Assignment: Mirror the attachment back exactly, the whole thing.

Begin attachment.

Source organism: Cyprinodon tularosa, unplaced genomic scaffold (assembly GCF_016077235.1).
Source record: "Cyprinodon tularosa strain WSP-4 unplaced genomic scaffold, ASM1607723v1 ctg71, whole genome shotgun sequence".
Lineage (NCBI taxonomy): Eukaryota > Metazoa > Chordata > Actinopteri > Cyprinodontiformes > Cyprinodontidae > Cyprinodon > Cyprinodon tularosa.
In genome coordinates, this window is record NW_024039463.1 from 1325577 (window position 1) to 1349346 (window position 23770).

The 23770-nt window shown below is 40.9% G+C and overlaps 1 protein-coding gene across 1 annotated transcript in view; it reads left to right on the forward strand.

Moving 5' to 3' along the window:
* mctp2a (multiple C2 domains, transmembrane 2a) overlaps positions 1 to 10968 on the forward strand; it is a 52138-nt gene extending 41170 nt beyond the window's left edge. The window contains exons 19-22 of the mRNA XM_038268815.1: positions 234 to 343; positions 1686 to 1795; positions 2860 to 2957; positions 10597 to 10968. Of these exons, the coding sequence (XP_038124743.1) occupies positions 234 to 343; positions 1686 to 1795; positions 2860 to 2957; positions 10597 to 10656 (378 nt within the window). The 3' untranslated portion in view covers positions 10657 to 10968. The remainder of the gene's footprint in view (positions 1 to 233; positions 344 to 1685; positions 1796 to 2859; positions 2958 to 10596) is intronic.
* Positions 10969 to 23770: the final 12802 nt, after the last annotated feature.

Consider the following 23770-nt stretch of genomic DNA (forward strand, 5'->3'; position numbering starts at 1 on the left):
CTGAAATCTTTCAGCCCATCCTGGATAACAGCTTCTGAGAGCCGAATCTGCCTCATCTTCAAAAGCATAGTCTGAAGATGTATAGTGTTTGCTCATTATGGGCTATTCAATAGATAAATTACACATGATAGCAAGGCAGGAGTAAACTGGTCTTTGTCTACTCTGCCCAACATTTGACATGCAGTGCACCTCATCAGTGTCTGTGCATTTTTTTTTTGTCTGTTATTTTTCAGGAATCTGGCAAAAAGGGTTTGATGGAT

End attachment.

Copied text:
Source organism: Cyprinodon tularosa, unplaced genomic scaffold (assembly GCF_016077235.1).
Source record: "Cyprinodon tularosa strain WSP-4 unplaced genomic scaffold, ASM1607723v1 ctg71, whole genome shotgun sequence".
Lineage (NCBI taxonomy): Eukaryota > Metazoa > Chordata > Actinopteri > Cyprinodontiformes > Cyprinodontidae > Cyprinodon > Cyprinodon tularosa.
In genome coordinates, this window is record NW_024039463.1 from 1325577 (window position 1) to 1349346 (window position 23770).

The 23770-nt window shown below is 40.9% G+C and overlaps 1 protein-coding gene across 1 annotated transcript in view; it reads left to right on the forward strand.

Moving 5' to 3' along the window:
* mctp2a (multiple C2 domains, transmembrane 2a) overlaps positions 1 to 10968 on the forward strand; it is a 52138-nt gene extending 41170 nt beyond the window's left edge. The window contains exons 19-22 of the mRNA XM_038268815.1: positions 234 to 343; positions 1686 to 1795; positions 2860 to 2957; positions 10597 to 10968. Of these exons, the coding sequence (XP_038124743.1) occupies positions 234 to 343; positions 1686 to 1795; positions 2860 to 2957; positions 10597 to 10656 (378 nt within the window). The 3' untranslated portion in view covers positions 10657 to 10968. The remainder of the gene's footprint in view (positions 1 to 233; positions 344 to 1685; positions 1796 to 2859; positions 2958 to 10596) is intronic.
* Positions 10969 to 23770: the final 12802 nt, after the last annotated feature.

Consider the following 23770-nt stretch of genomic DNA (forward strand, 5'->3'; position numbering starts at 1 on the left):
CTGAAATCTTTCAGCCCATCCTGGATAACAGCTTCTGAGAGCCGAATCTGCCTCATCTTCAAAAGCATAGTCTGAAGATGTATAGTGTTTGCTCATTATGGGCTATTCAATAGATAAATTACACATGATAGCAAGGCAGGAGTAAACTGGTCTTTGTCTACTCTGCCCAACATTTGACATGCAGTGCACCTCATCAGTGTCTGTGCATTTTTTTTTTGTCTGTTATTTTTCAGGAATCTGGCAAAAAGGGTTTGATGGAT